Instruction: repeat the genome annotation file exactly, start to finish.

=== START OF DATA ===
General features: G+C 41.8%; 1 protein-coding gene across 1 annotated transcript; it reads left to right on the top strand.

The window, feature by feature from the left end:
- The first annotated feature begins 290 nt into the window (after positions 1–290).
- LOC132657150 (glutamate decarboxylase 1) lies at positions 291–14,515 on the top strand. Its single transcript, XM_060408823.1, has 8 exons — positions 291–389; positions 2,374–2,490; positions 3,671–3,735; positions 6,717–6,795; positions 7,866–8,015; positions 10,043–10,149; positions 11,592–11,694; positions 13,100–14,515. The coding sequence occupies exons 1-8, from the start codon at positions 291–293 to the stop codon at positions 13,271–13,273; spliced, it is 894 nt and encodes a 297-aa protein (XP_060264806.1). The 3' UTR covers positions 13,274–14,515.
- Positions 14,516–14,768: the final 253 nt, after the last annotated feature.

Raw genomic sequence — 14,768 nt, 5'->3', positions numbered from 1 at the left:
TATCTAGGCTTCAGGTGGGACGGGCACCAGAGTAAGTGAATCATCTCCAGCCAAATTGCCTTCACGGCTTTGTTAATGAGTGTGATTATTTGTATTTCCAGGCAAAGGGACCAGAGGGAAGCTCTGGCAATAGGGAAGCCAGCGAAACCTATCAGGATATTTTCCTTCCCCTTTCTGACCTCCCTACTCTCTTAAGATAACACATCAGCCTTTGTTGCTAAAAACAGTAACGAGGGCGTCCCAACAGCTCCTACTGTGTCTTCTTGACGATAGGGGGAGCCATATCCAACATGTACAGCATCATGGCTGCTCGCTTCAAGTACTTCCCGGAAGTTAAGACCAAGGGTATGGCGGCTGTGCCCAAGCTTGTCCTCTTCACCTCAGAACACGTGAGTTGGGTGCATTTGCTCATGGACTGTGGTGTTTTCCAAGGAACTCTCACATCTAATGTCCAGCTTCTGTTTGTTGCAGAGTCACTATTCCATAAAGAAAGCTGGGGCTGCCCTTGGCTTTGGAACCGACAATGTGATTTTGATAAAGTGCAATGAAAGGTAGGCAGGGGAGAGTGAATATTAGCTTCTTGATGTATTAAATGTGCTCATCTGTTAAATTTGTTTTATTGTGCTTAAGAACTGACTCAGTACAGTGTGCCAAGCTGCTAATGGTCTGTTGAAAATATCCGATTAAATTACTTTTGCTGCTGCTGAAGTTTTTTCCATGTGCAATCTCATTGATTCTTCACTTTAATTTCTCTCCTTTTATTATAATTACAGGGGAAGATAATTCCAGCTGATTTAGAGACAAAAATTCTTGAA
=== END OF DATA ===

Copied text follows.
General features: G+C 41.8%; 1 protein-coding gene across 1 annotated transcript; it reads left to right on the top strand.

The window, feature by feature from the left end:
- The first annotated feature begins 290 nt into the window (after positions 1–290).
- LOC132657150 (glutamate decarboxylase 1) lies at positions 291–14,515 on the top strand. Its single transcript, XM_060408823.1, has 8 exons — positions 291–389; positions 2,374–2,490; positions 3,671–3,735; positions 6,717–6,795; positions 7,866–8,015; positions 10,043–10,149; positions 11,592–11,694; positions 13,100–14,515. The coding sequence occupies exons 1-8, from the start codon at positions 291–293 to the stop codon at positions 13,271–13,273; spliced, it is 894 nt and encodes a 297-aa protein (XP_060264806.1). The 3' UTR covers positions 13,274–14,515.
- Positions 14,516–14,768: the final 253 nt, after the last annotated feature.

Raw genomic sequence — 14,768 nt, 5'->3', positions numbered from 1 at the left:
TATCTAGGCTTCAGGTGGGACGGGCACCAGAGTAAGTGAATCATCTCCAGCCAAATTGCCTTCACGGCTTTGTTAATGAGTGTGATTATTTGTATTTCCAGGCAAAGGGACCAGAGGGAAGCTCTGGCAATAGGGAAGCCAGCGAAACCTATCAGGATATTTTCCTTCCCCTTTCTGACCTCCCTACTCTCTTAAGATAACACATCAGCCTTTGTTGCTAAAAACAGTAACGAGGGCGTCCCAACAGCTCCTACTGTGTCTTCTTGACGATAGGGGGAGCCATATCCAACATGTACAGCATCATGGCTGCTCGCTTCAAGTACTTCCCGGAAGTTAAGACCAAGGGTATGGCGGCTGTGCCCAAGCTTGTCCTCTTCACCTCAGAACACGTGAGTTGGGTGCATTTGCTCATGGACTGTGGTGTTTTCCAAGGAACTCTCACATCTAATGTCCAGCTTCTGTTTGTTGCAGAGTCACTATTCCATAAAGAAAGCTGGGGCTGCCCTTGGCTTTGGAACCGACAATGTGATTTTGATAAAGTGCAATGAAAGGTAGGCAGGGGAGAGTGAATATTAGCTTCTTGATGTATTAAATGTGCTCATCTGTTAAATTTGTTTTATTGTGCTTAAGAACTGACTCAGTACAGTGTGCCAAGCTGCTAATGGTCTGTTGAAAATATCCGATTAAATTACTTTTGCTGCTGCTGAAGTTTTTTCCATGTGCAATCTCATTGATTCTTCACTTTAATTTCTCTCCTTTTATTATAATTACAGGGGAAGATAATTCCAGCTGATTTAGAGACAAAAATTCTTGAA